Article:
Quick Thinking

I’m currently managing a friend’s WordPress blog while they bugger off on a round-the-world trip. Goodness me they get a lot of spam.

Within a minute or so of turning off Spam Karma (it causes problems with the comment count, apparently) I/he had 15 new comments, all spam. So, without FTP access I quickly put in a hack to the comments page thusly:

<textarea name="quack" id="comments"></textarea>

<script type="text/javascript">

document.getElementById('comments').name = 'comments';

Nice and simple – a bit of Javascript that renames the comments field so it can be submitted correctly (if you fail to run the script, the comment fails). I know there are accessibility issues and all the smartarses who turn off their Javascript are stopped from commenting, but desperate times call for desperate measures. It’s quick & dirty, and for most people (this guy doesn’t get a massive amount of traffic) it works OK.

Anyway, I went to bed last night feeling smug that I’d robbed a load of spammers of their precious links. This morning I took a look: 38 new comments. They’ve already made their way around it.

This suggests one of three things:

  1. The spammers caught the error and changed their behaviour to suit. Doubt it, it’d be easier for them to move onto other blogs.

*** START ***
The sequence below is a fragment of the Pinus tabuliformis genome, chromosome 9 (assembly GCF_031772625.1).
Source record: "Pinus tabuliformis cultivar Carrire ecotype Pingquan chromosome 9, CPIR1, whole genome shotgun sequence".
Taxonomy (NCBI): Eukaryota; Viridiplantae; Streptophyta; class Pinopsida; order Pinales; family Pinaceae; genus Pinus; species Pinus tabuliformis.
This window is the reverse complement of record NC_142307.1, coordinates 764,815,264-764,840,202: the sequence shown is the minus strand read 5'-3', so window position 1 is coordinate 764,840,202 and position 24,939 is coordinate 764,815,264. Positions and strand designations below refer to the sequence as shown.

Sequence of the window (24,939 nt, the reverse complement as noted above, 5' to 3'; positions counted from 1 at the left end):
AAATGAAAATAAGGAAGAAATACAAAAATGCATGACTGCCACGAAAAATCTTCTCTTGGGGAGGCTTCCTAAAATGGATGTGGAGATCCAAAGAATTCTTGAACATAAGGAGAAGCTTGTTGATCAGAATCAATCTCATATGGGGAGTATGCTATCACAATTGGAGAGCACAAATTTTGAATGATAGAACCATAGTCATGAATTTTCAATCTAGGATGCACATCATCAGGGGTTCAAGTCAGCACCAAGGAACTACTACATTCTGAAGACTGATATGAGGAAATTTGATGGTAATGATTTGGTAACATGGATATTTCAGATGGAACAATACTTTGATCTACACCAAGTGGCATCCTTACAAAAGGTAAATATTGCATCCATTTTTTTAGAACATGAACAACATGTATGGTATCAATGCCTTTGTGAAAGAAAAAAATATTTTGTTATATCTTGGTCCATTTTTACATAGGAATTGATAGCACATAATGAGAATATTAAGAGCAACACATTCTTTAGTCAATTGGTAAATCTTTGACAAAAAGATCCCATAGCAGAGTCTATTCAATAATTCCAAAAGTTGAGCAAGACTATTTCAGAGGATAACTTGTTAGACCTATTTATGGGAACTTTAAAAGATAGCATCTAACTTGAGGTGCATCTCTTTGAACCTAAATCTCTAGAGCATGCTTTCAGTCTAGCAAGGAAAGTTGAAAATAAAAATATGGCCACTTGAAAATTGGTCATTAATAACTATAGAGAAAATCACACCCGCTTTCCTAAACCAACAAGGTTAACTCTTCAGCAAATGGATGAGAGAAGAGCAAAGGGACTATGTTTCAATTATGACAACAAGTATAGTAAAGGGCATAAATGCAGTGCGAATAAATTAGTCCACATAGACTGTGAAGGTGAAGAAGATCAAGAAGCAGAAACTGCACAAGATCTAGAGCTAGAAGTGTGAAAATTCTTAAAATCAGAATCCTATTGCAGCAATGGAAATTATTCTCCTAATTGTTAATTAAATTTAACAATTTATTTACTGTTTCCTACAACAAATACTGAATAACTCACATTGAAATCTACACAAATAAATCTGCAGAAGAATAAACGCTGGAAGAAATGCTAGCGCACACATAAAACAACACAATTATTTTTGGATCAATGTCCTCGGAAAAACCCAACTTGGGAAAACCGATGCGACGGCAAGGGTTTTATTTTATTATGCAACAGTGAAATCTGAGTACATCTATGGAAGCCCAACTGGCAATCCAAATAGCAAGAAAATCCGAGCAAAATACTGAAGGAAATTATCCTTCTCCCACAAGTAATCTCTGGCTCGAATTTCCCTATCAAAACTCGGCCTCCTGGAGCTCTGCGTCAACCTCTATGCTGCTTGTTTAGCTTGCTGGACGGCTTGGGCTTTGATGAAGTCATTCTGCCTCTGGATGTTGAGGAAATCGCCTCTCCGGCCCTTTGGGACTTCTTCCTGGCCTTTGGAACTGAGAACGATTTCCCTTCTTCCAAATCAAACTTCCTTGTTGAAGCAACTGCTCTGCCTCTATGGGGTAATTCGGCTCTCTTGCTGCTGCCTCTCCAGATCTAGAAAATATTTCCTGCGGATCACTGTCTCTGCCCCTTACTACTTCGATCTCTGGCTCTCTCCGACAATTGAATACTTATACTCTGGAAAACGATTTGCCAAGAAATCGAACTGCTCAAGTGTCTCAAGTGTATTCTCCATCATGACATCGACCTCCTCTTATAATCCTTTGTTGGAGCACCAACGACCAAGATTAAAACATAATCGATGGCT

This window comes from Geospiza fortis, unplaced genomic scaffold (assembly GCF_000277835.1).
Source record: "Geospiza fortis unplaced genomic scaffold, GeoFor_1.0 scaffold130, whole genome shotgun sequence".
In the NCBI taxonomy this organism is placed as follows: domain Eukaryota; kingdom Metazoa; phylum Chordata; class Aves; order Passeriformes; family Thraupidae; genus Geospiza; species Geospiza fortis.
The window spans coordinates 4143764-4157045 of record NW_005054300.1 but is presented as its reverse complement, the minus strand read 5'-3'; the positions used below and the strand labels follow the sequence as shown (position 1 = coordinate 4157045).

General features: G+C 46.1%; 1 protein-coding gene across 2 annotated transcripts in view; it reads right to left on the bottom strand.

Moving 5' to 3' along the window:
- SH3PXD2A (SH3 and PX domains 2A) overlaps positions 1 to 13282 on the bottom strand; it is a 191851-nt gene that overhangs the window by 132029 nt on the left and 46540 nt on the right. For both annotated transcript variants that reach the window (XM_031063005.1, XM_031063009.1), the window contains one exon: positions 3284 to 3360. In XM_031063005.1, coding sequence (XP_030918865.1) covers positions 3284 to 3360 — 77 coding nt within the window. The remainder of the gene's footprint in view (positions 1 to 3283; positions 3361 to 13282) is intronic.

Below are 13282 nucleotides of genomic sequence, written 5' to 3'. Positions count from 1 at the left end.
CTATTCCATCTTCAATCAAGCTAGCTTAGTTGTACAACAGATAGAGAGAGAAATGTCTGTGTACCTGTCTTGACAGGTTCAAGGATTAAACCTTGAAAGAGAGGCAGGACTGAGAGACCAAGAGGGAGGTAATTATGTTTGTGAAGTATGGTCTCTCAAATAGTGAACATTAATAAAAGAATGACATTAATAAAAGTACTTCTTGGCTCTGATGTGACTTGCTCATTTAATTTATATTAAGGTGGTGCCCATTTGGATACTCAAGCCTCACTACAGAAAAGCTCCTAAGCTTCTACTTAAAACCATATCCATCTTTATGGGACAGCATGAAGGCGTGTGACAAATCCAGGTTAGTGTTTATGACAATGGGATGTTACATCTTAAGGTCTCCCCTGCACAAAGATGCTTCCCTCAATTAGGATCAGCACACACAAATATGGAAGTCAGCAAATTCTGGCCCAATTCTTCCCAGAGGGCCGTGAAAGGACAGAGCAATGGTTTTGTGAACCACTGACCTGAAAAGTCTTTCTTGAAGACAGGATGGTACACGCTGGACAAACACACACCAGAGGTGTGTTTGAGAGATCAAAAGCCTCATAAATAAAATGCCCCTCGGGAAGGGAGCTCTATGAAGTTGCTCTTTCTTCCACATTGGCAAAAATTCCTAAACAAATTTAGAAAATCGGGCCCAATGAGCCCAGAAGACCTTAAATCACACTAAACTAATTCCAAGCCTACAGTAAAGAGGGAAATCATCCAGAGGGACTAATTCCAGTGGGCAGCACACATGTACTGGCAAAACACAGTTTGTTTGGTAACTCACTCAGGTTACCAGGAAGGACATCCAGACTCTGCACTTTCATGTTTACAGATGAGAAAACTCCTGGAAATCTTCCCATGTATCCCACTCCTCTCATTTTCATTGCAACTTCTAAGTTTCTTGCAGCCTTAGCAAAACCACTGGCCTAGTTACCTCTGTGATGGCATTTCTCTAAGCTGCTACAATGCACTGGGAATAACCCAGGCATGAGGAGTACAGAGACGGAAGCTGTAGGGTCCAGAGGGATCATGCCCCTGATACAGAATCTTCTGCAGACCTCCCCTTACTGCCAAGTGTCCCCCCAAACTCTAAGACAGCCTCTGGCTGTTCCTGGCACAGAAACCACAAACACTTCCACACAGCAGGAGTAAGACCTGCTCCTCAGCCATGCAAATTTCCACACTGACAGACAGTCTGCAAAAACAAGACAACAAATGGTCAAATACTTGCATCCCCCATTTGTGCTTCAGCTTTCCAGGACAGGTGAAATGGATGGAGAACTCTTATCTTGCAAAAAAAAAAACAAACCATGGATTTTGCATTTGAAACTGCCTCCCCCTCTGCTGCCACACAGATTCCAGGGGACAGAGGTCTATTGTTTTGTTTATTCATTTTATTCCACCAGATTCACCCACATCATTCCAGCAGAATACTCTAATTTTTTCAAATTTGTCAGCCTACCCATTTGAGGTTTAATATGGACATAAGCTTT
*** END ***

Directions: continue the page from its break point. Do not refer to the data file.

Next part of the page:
2. They execute Javascript (maybe it’s a full-on Firefox session with a plugin script?. Likely, and rather smart!
  3. My code is rubbish and never worked in the first place. Never impossible.

Anyway, kudos to those guys for not being thwarted by a simple script! Now, let’s see what happens when I get Spam Karma re-enabled or I activate Akismet…

Update 22 Sept: Ignore the above. My code is rubbish. If the spammers do a simple POST to the server they will succeed, since I’d never updated the server-side code to match the client. Best bet for this hack would’ve been to rename the field both on the form and in the server code to something unpredictable (‘quack’ is just fine…) and not bother with the Javascript, Spammers would ignorantly continue to assume the field is ‘comments’ and their posts would fail. Thanks Brian and Neil T

A while ago I wrote a blog host service which included a more sophisticated spam filter. It would scramble all the fields client-side, include a couple of hashes and would only accept the comment as-is if all the hashes matched the server’s own records. It stopped blind POSTs and bots that did not use Javascript. It also cleverly spotted genuine users who might not have been able to run the Javascript (since there was a larger platform accessibility was a concern), and used timing information to identify real users (who take their time) versus bots (who tend to write/post immediately or in a regular pattern).

It worked for nearly 2 years without a single automated spam comment getting through (many tens of thousands were stopped; no false positives either). Manual spam got in, but was minimal. Finally the spammers changed their ways and (I guess) began using full browser sessions to post their spam – once they do that you need to start looking at content analysis or other methods.